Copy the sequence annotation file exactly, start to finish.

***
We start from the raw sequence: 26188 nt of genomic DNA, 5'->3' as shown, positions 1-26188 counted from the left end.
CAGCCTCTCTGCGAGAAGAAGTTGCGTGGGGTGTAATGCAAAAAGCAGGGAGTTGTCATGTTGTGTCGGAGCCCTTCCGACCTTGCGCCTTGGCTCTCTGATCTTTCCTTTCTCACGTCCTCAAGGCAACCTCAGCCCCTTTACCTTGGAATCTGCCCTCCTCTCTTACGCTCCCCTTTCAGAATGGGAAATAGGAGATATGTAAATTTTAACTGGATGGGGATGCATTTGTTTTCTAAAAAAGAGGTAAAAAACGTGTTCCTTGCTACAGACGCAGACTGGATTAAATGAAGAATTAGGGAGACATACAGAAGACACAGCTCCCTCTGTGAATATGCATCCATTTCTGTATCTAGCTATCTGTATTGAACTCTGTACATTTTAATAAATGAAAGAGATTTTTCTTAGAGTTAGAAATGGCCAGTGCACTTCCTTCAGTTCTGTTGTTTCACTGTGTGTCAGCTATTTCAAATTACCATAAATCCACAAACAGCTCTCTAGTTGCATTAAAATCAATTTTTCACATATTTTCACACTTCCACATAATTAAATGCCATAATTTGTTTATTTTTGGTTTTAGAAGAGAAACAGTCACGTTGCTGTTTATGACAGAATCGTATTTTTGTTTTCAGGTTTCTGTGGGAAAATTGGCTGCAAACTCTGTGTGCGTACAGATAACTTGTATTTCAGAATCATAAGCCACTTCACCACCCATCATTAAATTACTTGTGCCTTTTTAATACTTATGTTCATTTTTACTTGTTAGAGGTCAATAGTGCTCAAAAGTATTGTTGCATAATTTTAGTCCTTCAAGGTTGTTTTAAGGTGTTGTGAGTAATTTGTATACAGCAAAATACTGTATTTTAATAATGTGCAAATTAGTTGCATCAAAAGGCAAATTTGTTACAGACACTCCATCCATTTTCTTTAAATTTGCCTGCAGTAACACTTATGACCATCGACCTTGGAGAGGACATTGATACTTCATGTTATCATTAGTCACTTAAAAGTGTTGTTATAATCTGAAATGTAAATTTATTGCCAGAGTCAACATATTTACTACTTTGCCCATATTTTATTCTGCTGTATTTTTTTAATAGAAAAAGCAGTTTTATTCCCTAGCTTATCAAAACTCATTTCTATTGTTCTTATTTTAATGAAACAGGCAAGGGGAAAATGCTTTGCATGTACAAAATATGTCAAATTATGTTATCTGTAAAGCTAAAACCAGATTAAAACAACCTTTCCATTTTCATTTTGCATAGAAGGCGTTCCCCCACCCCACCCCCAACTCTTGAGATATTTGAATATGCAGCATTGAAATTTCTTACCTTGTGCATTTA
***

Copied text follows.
We start from the raw sequence: 26188 nt of genomic DNA, 5'->3' as shown, positions 1-26188 counted from the left end.
CAGCCTCTCTGCGAGAAGAAGTTGCGTGGGGTGTAATGCAAAAAGCAGGGAGTTGTCATGTTGTGTCGGAGCCCTTCCGACCTTGCGCCTTGGCTCTCTGATCTTTCCTTTCTCACGTCCTCAAGGCAACCTCAGCCCCTTTACCTTGGAATCTGCCCTCCTCTCTTACGCTCCCCTTTCAGAATGGGAAATAGGAGATATGTAAATTTTAACTGGATGGGGATGCATTTGTTTTCTAAAAAAGAGGTAAAAAACGTGTTCCTTGCTACAGACGCAGACTGGATTAAATGAAGAATTAGGGAGACATACAGAAGACACAGCTCCCTCTGTGAATATGCATCCATTTCTGTATCTAGCTATCTGTATTGAACTCTGTACATTTTAATAAATGAAAGAGATTTTTCTTAGAGTTAGAAATGGCCAGTGCACTTCCTTCAGTTCTGTTGTTTCACTGTGTGTCAGCTATTTCAAATTACCATAAATCCACAAACAGCTCTCTAGTTGCATTAAAATCAATTTTTCACATATTTTCACACTTCCACATAATTAAATGCCATAATTTGTTTATTTTTGGTTTTAGAAGAGAAACAGTCACGTTGCTGTTTATGACAGAATCGTATTTTTGTTTTCAGGTTTCTGTGGGAAAATTGGCTGCAAACTCTGTGTGCGTACAGATAACTTGTATTTCAGAATCATAAGCCACTTCACCACCCATCATTAAATTACTTGTGCCTTTTTAATACTTATGTTCATTTTTACTTGTTAGAGGTCAATAGTGCTCAAAAGTATTGTTGCATAATTTTAGTCCTTCAAGGTTGTTTTAAGGTGTTGTGAGTAATTTGTATACAGCAAAATACTGTATTTTAATAATGTGCAAATTAGTTGCATCAAAAGGCAAATTTGTTACAGACACTCCATCCATTTTCTTTAAATTTGCCTGCAGTAACACTTATGACCATCGACCTTGGAGAGGACATTGATACTTCATGTTATCATTAGTCACTTAAAAGTGTTGTTATAATCTGAAATGTAAATTTATTGCCAGAGTCAACATATTTACTACTTTGCCCATATTTTATTCTGCTGTATTTTTTTAATAGAAAAAGCAGTTTTATTCCCTAGCTTATCAAAACTCATTTCTATTGTTCTTATTTTAATGAAACAGGCAAGGGGAAAATGCTTTGCATGTACAAAATATGTCAAATTATGTTATCTGTAAAGCTAAAACCAGATTAAAACAACCTTTCCATTTTCATTTTGCATAGAAGGCGTTCCCCCACCCCACCCCCAACTCTTGAGATATTTGAATATGCAGCATTGAAATTTCTTACCTTGTGCATTTA